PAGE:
We took a day-trip to Tallinn while staying in Helsinki for an extended weekend. The fastest boat trips take just 1h40m each way for the 80km through the Gulf of Finland, our very large car ferry also took just over 2 hours and had the advantage that it would go at any weather (only exception being when the Baltic Sea is frozen too deeply for the ferry’s hull to break it).
Tallinn is the capital of Estonia and the country’s biggest city with about 450,000 surprisingly well-off residents (one third of this small nation’s population). It lies west of St. Petersburg and east of Stockholm. There are no remnants left of the Russian occupation, food rationing, and poorer, sadder times, it all looks and feels very new, modern, hip. The Estonians have done well for themselves since reaching independence in 1991.
When preparing for our trip and reading up on things, we learned that up to 3% of the population are heavy Class-A drug users and more than 1% suffer from HIV. Seems like the enormous growth and the pressure for rapid change that accompanied it, led a significant part of the population into isolation and desperation. It started with heroin, just after independence. Then, in 2002 during a heroin drought, the country began to import something much more dangerous than heroin: fentanyl. Colloquially it is called China white, Persian white, Afghan, or Flatline. This powder, synthesized in secret labs across the border in Russia, was going to stay. It is anywhere between one hundred and one thousand times stronger than the scag it replaced and sends all its users to an early death (hence the nickname Flatline), usually in their twenties. Estonia has the highest number of per capita drug fatalities anywhere in Europe, by an enormous margin. Riga, next door, has the second highest number, but still only less than two thirds of Tallinn’s figure.
The strength of the brown powder makes it easy to smuggle. The largest single police bust last year was a batch of only 1.5kg and could easily fit into any backpack. Uncut, it is close to impossible to detect it and it has to be cut with whey powder or glucose to make it “safe” for humans.
Luckily we didn’t see any of that. Not at all. Our experience of Tallinn was purely positive and very much so. The medieval city was home to the highest building in the world for some 75 years (St. Olaf’s Church Tower) towards the end of the 16th and early 17th Century and it became rich as a consequence of the trade through the Hanseatic League, of which it was one of the main members.
We climbed to the top of the Tower and wouldn’t recommend it, as it is rather scary. You are with a large crowd of tourists walking on rickety, shaky, mouldered, narrow wooden planks that are fitted to the tin roof with little metal wires and the odd screw. The views, of course, are amazing from 80 metres up at the viewing platform (the top of the roof is 125m high).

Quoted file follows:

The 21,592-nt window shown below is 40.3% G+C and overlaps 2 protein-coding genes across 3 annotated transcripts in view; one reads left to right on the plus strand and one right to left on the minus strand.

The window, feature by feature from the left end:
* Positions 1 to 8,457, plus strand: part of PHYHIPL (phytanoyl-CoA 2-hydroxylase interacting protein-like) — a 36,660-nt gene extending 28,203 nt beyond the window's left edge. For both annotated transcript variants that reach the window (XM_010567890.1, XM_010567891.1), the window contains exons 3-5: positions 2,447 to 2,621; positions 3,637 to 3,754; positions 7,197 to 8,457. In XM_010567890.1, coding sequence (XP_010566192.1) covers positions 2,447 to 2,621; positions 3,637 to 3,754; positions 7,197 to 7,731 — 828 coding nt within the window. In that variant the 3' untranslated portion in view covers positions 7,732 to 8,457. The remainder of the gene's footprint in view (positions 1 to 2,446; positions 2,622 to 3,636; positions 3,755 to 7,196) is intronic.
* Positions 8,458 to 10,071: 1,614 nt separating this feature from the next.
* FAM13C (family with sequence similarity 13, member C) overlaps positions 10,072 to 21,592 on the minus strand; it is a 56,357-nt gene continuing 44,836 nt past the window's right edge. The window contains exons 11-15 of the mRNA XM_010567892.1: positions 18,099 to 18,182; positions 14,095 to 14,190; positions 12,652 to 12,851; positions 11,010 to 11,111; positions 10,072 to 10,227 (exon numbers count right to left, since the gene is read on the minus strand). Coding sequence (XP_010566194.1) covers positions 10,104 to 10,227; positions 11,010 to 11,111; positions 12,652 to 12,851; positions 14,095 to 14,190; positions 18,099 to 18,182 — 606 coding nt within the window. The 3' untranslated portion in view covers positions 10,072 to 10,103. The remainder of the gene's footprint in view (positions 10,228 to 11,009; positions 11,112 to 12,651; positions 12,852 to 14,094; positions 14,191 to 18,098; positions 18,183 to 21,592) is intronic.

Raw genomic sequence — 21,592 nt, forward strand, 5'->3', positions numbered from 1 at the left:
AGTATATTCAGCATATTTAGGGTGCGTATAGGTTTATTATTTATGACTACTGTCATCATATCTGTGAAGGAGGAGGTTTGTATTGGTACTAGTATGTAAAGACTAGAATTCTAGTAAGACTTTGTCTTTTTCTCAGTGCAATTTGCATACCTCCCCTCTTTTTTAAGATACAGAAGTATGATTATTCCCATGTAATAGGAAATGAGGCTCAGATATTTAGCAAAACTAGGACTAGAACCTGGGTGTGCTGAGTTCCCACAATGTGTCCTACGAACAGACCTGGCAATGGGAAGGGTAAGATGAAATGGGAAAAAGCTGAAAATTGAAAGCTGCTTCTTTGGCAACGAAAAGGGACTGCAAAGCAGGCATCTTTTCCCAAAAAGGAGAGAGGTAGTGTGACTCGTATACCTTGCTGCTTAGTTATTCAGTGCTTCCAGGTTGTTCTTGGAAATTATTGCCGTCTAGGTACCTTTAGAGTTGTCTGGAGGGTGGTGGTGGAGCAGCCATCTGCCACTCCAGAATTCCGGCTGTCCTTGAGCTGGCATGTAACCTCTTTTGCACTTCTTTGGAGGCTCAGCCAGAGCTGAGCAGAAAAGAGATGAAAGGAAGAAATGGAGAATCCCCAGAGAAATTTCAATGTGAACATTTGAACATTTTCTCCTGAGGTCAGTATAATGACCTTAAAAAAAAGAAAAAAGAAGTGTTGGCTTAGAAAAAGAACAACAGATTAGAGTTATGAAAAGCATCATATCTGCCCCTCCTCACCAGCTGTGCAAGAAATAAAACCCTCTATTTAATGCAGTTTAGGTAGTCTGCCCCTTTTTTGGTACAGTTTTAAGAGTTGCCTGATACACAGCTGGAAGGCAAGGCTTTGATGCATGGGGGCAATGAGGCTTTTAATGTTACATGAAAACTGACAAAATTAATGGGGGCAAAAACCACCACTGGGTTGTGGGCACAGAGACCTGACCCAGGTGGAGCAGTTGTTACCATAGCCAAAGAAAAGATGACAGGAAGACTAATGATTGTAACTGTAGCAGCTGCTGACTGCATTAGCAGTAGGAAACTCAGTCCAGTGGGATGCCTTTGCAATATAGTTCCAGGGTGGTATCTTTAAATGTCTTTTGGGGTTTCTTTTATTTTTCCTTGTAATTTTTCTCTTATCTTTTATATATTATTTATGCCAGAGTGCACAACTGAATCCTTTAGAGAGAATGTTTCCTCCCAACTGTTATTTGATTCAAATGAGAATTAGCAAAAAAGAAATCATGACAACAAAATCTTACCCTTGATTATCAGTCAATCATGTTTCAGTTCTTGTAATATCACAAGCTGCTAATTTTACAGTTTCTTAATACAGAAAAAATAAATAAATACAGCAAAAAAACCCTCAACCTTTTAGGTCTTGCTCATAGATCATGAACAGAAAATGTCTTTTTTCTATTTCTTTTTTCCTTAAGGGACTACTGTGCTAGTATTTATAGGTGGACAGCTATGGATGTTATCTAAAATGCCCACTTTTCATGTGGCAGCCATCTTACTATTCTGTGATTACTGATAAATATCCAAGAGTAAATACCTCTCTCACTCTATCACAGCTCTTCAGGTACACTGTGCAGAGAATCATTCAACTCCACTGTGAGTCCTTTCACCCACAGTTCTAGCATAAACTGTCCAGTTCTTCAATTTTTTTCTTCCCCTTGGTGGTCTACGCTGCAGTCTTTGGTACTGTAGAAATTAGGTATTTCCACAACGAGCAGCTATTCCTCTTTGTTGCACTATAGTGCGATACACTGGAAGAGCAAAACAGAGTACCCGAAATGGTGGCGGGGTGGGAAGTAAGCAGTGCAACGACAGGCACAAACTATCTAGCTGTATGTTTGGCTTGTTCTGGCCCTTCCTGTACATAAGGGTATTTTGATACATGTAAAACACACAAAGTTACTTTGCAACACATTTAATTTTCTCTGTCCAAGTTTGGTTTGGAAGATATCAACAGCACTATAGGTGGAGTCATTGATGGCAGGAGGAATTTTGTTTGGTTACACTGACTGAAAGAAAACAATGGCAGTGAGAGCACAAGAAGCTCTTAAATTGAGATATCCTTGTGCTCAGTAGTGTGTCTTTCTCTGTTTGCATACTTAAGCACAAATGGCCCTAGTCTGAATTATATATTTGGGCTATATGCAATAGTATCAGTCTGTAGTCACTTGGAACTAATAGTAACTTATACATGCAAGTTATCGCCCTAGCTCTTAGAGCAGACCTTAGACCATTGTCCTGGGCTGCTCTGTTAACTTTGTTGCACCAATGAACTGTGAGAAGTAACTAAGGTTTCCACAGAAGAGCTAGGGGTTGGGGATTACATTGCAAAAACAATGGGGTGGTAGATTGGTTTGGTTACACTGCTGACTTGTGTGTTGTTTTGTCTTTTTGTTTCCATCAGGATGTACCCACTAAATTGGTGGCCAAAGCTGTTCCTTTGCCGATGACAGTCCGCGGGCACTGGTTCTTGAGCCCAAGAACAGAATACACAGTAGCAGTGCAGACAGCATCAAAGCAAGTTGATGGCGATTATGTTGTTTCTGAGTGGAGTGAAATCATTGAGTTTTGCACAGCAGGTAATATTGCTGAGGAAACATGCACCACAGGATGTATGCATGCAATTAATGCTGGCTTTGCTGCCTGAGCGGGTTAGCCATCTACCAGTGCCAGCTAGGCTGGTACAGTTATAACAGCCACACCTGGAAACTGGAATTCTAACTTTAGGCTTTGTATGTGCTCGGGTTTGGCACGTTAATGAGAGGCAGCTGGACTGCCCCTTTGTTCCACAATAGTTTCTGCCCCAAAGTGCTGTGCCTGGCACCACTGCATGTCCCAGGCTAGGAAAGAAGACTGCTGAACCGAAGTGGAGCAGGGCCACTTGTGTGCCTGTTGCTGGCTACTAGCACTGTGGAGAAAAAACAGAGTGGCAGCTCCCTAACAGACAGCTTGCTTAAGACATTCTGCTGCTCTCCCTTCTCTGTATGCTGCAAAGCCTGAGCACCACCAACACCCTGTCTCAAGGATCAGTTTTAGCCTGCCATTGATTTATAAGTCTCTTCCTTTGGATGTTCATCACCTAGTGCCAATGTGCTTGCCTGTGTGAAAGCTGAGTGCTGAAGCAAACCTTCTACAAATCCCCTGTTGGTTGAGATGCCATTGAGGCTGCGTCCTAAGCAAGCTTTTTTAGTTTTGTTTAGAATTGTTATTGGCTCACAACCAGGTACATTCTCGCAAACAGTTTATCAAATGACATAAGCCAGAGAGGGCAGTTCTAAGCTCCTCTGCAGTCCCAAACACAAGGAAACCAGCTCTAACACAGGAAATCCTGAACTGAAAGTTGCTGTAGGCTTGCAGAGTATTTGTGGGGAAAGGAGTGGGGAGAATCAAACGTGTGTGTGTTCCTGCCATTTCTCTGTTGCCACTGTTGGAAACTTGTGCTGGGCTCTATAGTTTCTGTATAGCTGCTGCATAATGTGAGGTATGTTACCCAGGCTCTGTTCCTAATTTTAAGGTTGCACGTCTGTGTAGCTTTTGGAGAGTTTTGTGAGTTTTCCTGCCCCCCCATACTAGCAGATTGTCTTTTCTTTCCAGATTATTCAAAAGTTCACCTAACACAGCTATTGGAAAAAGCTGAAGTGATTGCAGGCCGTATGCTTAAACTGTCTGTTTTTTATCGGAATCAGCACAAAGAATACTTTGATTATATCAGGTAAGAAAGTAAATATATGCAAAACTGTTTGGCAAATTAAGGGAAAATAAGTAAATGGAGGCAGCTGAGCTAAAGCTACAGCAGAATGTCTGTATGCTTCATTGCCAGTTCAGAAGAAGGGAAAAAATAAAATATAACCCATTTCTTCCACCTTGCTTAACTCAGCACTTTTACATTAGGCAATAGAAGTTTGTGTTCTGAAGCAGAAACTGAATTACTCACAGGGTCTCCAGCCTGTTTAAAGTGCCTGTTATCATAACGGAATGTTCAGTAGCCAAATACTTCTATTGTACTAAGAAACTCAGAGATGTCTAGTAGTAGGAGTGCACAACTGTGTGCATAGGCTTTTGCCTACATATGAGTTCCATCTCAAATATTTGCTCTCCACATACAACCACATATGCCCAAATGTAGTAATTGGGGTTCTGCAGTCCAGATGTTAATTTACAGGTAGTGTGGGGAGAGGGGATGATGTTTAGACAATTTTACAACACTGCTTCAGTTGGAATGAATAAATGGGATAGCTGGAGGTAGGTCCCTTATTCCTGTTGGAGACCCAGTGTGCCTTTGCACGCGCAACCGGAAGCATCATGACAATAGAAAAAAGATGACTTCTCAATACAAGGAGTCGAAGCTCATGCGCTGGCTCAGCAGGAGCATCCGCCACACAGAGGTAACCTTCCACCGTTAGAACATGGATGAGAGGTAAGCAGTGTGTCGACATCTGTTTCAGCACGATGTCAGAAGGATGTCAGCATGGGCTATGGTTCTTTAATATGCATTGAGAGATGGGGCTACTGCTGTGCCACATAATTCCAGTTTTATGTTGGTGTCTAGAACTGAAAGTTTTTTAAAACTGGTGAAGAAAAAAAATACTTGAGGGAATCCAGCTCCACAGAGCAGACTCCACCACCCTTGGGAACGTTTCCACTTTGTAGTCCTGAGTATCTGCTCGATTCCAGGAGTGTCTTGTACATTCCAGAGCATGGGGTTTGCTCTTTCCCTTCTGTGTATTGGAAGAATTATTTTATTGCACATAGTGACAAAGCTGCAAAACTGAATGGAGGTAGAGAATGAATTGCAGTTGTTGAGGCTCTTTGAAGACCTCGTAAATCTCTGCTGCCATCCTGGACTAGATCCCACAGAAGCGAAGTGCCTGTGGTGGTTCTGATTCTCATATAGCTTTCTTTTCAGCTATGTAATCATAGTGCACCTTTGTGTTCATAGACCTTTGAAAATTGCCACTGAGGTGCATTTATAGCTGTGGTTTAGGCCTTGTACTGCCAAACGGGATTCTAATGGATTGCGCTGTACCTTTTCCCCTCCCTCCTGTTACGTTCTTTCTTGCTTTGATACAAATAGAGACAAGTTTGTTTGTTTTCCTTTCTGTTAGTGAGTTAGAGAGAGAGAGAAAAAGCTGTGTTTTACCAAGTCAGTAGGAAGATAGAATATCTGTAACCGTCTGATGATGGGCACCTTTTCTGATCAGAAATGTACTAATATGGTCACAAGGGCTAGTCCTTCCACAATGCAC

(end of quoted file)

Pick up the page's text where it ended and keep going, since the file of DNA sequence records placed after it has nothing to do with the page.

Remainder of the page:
The town is a medieval citadel, even though only less than a sixth of the city walls are intact today. There are hardly any buildings in old town that are not from medieval times, and nearly all are in excellent shape following years of extensive renovation. It’s so much fun just zigzagging through the crooked and wildly bent narrow streets and enjoying the atmosphere.
A must-do for all visitors and excellent locations from which to shoot panorama photos are the three lookouts (on all tourist maps), which are on the top of hills, about 25m elevated above the rest of town.
We had lunch at Rataskaevu 16. I had braised elk roast on mashed celery, my wife had some local white freshwater fish, and we were both very impressed. The service was incredibly friendly, knowledgeable, and helpful. We asked them for the way to Tallinn’s hipster town, Telliskivi, and they made a huge effort pointing out how best to get there.
Hipster town was very interesting. It is the size of five or six football fields and combines cheap office space with – you guessed it – hip cafes, bars, and restaurants, several with live music, bicycle repair shops, and lots of graffiti and art. Considering that locals earn significantly less on average than, say, Londoners, the prices were quite hefty (€9 for a cocktail, €4 for a beer), but we had an excellent 60 minutes there.
Later that day we did what every tourist does in Tallinn, i.e. we had a pint of draught Saku at the Olde Hanse next to the town hall, a medieval restaurant and beer hall that oozes Hanse history from every beam and barrel. In hindsight it would have been better to have more time, but we just managed to tick all the major sights and then already had to head back to the harbour to catch the last ferry back to Helsinki, where we arrived after midnight, dead tired but happy to have visited this mind-blowingly beautiful little gem of the Baltic Sea. In our view, Tallinn is the prettiest capital of the three Baltic republics, and also much more interesting than Helsinki, on par with St. Petersburg and Stockholm, even though the latter two, as major cities can’t really be compared with little Tallinn.